Su Ying-kuei (
Last week, officials of Kaohsiung City Government dominated by governing Democratic Progressive Party (DPP), were questioned by city councilors about three traffic tickets Su received. They allege the Su contacted traffic officials in order to use his influence to get out of paying the tickets.
After extended negotiation between Su and the city, he finally paid two of the tickets, leaving the last to the city's transportation bureau, officials said. A Taiwan Solidarity Union (TSU) councillor displayed last week a receipt which indicated that the head of the traffic bureau had paid the third ticket. He said this was evidence of Su abusing his political influence.
For days, the controversial NT$ 2,700 traffic fine has become one of tools used by opponents of Su to smear his campaign, who denied abusing his power and asked for an investigation into the matter.
"The event is just pan green camp's political manipulation, which aims to blacken my name and make me fail in the election," Su said.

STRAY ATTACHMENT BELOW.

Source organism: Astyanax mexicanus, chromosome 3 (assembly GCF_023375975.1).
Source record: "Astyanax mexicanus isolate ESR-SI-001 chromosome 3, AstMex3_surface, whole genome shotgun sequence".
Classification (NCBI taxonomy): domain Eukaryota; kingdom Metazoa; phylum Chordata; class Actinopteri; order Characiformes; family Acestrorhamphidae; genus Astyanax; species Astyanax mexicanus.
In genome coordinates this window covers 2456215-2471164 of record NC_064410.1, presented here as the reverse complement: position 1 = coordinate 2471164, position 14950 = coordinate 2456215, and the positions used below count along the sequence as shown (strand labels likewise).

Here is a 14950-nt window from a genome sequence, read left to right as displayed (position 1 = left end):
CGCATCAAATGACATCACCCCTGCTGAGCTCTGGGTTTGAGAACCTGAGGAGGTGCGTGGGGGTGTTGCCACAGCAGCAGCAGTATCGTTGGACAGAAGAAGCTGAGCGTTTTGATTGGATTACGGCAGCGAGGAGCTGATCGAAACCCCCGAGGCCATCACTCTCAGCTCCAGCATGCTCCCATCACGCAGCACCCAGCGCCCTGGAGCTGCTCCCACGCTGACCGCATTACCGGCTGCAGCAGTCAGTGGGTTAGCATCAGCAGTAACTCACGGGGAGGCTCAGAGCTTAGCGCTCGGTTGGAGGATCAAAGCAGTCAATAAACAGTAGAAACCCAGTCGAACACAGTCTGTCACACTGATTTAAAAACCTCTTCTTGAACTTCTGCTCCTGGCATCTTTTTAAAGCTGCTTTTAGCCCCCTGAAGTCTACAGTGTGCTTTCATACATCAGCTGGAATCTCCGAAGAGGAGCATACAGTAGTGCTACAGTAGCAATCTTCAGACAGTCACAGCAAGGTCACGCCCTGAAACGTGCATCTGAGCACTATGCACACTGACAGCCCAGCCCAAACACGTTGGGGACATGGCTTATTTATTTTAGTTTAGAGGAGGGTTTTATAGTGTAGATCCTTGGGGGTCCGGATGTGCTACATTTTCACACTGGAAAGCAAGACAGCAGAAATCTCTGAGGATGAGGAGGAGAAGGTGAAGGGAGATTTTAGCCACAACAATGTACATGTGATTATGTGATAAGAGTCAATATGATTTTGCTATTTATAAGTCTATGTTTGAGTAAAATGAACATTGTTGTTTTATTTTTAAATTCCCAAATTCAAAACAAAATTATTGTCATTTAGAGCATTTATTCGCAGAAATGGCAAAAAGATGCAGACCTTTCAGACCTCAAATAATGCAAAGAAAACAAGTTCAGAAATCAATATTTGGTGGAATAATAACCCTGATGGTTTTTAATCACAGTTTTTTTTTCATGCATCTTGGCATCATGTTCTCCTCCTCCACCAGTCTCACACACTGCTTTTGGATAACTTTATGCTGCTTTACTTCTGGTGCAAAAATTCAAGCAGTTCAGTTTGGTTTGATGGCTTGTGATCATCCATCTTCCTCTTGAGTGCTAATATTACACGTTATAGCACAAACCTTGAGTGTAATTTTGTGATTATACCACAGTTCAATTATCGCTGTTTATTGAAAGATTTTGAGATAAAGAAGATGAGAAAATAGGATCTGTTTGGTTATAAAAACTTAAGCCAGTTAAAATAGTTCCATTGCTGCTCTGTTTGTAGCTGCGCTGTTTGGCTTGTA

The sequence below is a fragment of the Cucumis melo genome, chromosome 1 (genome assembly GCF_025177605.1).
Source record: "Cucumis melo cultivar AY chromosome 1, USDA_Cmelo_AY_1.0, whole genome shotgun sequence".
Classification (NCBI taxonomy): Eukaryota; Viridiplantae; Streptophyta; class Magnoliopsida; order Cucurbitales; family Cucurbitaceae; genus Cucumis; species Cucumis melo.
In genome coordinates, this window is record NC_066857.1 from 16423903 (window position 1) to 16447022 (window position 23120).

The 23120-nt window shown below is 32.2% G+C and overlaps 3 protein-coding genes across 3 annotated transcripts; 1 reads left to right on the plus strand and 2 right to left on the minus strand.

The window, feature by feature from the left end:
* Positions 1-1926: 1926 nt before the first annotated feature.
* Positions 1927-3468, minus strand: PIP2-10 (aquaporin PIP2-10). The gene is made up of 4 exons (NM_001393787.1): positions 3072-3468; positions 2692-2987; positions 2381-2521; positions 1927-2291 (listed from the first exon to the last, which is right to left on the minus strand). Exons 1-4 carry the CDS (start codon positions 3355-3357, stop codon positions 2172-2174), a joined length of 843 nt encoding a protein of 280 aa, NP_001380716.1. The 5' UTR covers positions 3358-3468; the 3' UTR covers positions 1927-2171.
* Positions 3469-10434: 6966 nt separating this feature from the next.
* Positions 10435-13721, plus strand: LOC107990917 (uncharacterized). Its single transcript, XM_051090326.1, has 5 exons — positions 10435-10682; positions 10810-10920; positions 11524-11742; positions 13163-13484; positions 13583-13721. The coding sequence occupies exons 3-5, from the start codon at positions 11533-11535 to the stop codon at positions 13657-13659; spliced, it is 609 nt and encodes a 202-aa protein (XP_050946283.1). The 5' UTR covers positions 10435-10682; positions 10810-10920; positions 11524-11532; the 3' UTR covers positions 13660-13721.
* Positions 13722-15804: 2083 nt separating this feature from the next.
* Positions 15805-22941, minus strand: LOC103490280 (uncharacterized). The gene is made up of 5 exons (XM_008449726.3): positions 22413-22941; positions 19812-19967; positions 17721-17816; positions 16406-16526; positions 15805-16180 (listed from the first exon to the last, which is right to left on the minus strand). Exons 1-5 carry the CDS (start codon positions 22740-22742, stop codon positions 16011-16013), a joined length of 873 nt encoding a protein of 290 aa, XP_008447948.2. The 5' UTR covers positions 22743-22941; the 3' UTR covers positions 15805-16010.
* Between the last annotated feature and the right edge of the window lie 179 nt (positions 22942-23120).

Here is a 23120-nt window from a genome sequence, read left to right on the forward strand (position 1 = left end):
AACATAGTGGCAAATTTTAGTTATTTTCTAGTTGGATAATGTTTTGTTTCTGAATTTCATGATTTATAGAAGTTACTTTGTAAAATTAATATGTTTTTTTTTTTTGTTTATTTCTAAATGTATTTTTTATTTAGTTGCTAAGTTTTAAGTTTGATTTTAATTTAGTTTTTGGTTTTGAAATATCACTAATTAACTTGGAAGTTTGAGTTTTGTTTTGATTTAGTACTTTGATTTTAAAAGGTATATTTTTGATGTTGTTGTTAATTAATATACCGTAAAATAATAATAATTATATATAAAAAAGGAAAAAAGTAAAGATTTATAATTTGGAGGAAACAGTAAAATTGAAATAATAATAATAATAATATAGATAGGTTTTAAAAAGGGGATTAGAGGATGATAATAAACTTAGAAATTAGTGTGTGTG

In 2001, Su, then a lawyer known for his sense of justice, ran for the legislative election under the TSU banner in north Kaohsiung and won the support of voters as a result of his strong support from former President Lee Teng-hui (
Since September, Su has been criticized by pan-green supporters for his failure to disclose the identities of the two grand justices Su says had persuaded him to hamper the March 19 Shooting Truth Investigation Special Committee Statute (
However, Su's sharing of resources with the blue camp had caused widespread discontent among pan-blue candidates. On Oct. 23, Taipei Mayor Ma Ying-jeou (
"Politics here involves too many evil things. If we want a more progressive society, political figures need to have integrity first," Su said.